Do not let the investment part scare you away. Have the discussion first and then sleep on it. I was completely turned off to competing because of the cost until we actually experienced it. The experience alone is well worth the investment. There is nothing like seeing your child perform on their own in front of a crowd and then win a gold medal. The best part is seeing the pride they have in themselves. Is it expensive? Yes. Is it worth it? 100 percent.
I’m including this section because I had NO IDEA what to expect on the actual competition day. Use this as a quick guide whenever you do enter you first competition season.
Your gym will send you a list of meets for the season as well as dates to keep open for the competition. Unfortunately, the competition schedule isn’t finalized until close to your meet so you’ll need to keep the entire weekend open until you know the specific day. We’ve competed on Fridays, Saturdays, Sundays and even a Monday once. About 2 weeks out from your competition, you’ll receive specific information telling you what time and what day your child and their team competes.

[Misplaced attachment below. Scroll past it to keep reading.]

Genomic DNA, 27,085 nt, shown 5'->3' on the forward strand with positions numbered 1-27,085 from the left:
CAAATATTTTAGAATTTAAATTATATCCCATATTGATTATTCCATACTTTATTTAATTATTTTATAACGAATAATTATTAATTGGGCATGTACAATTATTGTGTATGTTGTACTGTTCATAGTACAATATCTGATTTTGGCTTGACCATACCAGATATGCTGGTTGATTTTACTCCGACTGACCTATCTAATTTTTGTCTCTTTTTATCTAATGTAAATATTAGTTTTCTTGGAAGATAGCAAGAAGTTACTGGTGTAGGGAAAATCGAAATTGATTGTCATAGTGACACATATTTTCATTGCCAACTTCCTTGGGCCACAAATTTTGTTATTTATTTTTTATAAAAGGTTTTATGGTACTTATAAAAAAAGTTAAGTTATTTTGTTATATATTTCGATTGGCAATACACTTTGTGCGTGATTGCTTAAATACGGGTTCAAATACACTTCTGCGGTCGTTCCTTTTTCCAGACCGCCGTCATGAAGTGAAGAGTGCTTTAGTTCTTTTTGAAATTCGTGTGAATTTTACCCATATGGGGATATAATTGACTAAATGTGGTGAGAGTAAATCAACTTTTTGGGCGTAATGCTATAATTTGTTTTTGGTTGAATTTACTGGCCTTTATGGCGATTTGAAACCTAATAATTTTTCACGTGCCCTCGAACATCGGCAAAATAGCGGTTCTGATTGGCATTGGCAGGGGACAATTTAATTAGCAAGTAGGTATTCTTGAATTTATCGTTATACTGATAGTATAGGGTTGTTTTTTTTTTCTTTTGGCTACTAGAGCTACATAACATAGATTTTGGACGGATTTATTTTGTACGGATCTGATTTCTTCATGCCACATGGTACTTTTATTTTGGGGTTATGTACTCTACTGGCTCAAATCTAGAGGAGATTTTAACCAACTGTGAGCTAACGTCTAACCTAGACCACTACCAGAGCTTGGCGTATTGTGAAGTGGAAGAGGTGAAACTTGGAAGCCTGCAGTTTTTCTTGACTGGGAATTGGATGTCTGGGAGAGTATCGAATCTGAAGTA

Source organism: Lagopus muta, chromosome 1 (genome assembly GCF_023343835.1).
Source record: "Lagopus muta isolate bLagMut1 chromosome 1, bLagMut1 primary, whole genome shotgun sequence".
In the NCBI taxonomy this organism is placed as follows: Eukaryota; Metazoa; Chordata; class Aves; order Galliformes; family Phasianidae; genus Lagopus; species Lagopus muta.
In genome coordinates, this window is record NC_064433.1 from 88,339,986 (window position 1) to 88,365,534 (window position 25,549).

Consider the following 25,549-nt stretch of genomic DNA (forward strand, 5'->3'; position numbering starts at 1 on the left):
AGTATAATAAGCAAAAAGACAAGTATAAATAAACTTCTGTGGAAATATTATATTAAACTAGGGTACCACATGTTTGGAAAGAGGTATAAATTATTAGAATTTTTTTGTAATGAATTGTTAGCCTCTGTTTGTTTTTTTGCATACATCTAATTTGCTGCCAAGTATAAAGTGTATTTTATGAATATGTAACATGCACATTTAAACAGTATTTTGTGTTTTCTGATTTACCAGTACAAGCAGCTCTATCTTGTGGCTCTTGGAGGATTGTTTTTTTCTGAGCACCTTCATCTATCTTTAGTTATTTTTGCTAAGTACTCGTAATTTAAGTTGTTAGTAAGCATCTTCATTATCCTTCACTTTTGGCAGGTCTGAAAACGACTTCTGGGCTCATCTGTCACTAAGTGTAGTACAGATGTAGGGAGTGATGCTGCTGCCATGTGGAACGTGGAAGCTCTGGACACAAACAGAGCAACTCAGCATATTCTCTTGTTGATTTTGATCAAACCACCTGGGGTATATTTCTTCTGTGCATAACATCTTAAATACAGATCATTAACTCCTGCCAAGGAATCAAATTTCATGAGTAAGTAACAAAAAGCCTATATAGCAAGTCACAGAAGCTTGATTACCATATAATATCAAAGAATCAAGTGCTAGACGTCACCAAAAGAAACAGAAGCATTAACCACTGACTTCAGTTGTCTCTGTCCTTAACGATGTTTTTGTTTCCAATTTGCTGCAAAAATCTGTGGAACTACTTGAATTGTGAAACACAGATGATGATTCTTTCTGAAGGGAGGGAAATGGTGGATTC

Competitions typically last 3 hours as girls make their way through each of the 4 events. The award ceremony is held right after the competition and lasts about an hour. It’s a long day for everyone as you can imagine.
My best advice is to relax and prepare. First and foremost, find out how to purchase tickets to the meet. You may be able to pay online before it occurs or you may have to pay with cash when you arrive. Next, make sure your gymnast eats, uses the restroom and is comfortable. Comfortable meaning their hair isn’t so tight that it’s giving them a headache! If you have other children attending the meets be sure to bring snacks, screens (yes, screens!) and anything else to help them pass the time. There are typically food and drink vendors at meets so be sure to bring some cash.
All of the competitions we’ve attended so far have given medals to every girl that competes. Be sure to celebrate your child no matter how their performance goes and encourage them to keep practices and do their best. My daughter fell off the beam during her first competition and then came back and received 1st place at her second! It’s a learning experience for sure and incredibly rewarding.
That wraps up my kids gymnastics guide!
If you have any questions at all feel free to leave them in the comments below! I’m so excited for your child to get started on this new experience.